Also found in: [+]
What it meant to be 'progressive' in turn-of-the-century Minnesota 26.8.2014 MinnPost
The growth of cities and industry in the late nineteenth century brought sweeping changes to American society. Minneapolis and Saint Paul grew rapidly. Urban labor provided new opportunities for Minnesotans as well as new challenges. Business practices and labor rights became topics of heated debate. The progressive movement spread amid growing concerns about the place of ordinary Americans in relation to the new urban landscape. Ignatius Donnelly 's novel Caesar's Column (1890) predicted a dystopian future ruled by business elites. He argued that greed and corruption would ultimately destroy democracy. The progressive movement was a reaction to these fears, as well as an expression of political idealism. The rise of  populism  in the 1870s strongly influenced progressive politics. The Financial Panic of 1873 caused farmers and workers to criticize corporate power and wealth inequality. Many Minnesotans joined groups like the  Farmers' Alliance  and  Knights of Labor  to influence public policy. ...
Also found in: [+]
Napa earthquake: Tech upgrades helped PG&E respond quickly 26.8.2014 SFGate: Business & Technology
[...] roughly 70,000 businesses and homes lost power following Sunday's early-morning earthquake near American Canyon. PG&E's sprawling networks for delivering electricity and natural gas appear to have suffered little lasting damage from the 6.0-magnitude quake, which struck at 3:20 a.m. Sunday. More than 400 phone calls poured in from customers who smelled natural gas, but only 20 buildings lost gas service, in each case as a result of structural damage. The deadly 2010 explosion of a PG&E pipeline beneath San Bruno forced PG&E to inspect its natural gas system and replace miles of transmission pipes and smaller distribution lines. Liquefaction beneath San Francisco's Marina district during the Loma Prieta quake snapped natural gas lines and triggered fires that consumed apartment buildings. Natural gas is suspected in one fire that followed Sunday's quake, a blaze that destroyed four mobile homes.
Also found in: [+]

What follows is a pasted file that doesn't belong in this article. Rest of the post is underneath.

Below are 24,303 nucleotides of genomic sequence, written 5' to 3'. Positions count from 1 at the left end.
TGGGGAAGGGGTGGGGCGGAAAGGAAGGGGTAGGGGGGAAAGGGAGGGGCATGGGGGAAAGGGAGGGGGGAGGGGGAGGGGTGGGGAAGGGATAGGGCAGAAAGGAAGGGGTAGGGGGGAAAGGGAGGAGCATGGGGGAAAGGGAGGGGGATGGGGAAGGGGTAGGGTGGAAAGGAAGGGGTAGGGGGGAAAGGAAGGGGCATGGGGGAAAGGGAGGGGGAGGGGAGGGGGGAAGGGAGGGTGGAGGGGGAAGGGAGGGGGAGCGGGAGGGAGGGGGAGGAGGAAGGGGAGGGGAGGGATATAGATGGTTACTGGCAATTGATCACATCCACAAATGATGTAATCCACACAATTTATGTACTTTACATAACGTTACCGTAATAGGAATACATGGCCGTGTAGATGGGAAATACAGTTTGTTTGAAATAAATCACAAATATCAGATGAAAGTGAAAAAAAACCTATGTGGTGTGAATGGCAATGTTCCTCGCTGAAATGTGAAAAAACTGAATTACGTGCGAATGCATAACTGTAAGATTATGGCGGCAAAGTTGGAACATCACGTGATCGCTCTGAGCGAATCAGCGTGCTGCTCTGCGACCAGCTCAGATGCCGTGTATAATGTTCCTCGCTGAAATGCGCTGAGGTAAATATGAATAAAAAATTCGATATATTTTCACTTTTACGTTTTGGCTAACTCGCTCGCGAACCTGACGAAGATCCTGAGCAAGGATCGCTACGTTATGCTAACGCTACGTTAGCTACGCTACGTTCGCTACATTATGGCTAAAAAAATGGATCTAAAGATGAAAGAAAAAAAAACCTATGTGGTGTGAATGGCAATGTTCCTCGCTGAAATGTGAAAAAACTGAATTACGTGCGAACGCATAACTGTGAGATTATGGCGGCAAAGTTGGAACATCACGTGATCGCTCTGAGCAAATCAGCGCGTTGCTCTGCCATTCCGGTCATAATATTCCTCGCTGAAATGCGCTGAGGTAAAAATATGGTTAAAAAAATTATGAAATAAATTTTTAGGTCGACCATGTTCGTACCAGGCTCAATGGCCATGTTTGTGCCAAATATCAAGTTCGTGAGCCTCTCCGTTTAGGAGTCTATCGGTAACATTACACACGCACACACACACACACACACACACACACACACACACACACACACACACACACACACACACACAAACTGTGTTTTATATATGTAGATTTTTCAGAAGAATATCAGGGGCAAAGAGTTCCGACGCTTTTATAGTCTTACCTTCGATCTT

Utility 2.0: NY’s New Business Model Should Properly Value the Costs and Benefits of Distributed Energy Resources 26.8.2014 Main Feed - Environmental Defense
By Beia Spiller Source: AtisSun As we’ve mentioned before, New York is changing how it evaluates and compensates electric utilities. One goal of this change is increased consumer engagement, which makes customers allies in the development of a more reliable, resilient, and ‘smart’ electric grid. Many customers have begun taking advantage of new energy technologies and their falling prices by turning to community microgrids, installing on-site distributed generation, like rooftop solar, or investing in more efficient appliances, among other actions. Advances in telecommunications and information systems have also created new opportunities for energy services we could not have imagined just a few years ago. For example, innovative tools like demand response allow third parties or utilities to turn off pre-approved appliances – like swimming pool pumps and air conditioners – remotely when the power grid is stressed and needs a quick reduction in energy demand. To this end, more customers are adopting local, ...
Also found in: [+]
New Report Series: India's Burgeoning Solar and Wind Energy Markets Jumpstarting Job Growth 25.8.2014 Switchboard, from NRDC
Anjali Jaiswal, Senior Attorney, San Francisco: India’s solar and wind programs have catalyzed rapid growth, providing much needed energy access while creating enormous employment opportunities for India’s workforce, as discussed during the launch of a new series of reports on Renewable Energy Jobs and Finance in...